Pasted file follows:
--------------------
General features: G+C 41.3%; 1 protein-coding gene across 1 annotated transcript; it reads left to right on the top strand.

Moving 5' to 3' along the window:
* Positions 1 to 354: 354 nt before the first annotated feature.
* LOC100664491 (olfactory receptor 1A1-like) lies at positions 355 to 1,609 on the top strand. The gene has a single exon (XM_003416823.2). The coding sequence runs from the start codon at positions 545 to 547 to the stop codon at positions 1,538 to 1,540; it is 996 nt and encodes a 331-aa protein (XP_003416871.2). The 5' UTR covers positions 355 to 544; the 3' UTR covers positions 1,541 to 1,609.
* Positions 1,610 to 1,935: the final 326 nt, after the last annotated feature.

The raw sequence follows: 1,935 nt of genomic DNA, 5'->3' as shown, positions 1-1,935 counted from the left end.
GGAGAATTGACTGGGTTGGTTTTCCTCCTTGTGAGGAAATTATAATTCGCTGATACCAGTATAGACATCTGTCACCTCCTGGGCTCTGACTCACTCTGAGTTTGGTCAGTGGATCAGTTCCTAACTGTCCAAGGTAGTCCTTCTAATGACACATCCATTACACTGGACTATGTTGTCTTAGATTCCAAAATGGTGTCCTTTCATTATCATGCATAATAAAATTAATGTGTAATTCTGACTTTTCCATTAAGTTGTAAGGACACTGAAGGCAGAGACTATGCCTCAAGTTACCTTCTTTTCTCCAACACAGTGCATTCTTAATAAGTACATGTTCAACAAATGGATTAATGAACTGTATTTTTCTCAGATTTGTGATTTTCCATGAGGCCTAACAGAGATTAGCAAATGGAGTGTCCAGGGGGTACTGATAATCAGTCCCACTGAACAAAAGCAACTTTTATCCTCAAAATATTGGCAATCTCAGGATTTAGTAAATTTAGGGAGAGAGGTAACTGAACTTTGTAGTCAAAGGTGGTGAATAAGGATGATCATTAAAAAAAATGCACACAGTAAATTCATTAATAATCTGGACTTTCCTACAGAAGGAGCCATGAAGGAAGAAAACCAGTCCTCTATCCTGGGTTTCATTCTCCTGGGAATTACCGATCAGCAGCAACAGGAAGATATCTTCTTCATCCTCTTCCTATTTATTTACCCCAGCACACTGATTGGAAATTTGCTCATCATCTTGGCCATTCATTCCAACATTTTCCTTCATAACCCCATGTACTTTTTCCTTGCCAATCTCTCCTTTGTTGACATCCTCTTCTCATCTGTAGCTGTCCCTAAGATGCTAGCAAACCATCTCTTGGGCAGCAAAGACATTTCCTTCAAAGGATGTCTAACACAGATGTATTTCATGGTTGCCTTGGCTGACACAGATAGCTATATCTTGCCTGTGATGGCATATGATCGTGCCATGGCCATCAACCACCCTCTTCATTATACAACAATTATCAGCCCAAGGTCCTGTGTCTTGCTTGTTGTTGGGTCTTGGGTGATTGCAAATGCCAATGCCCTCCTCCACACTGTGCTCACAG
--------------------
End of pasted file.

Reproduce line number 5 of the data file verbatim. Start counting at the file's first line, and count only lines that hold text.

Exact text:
* Positions 1,610 to 1,935: the final 326 nt, after the last annotated feature.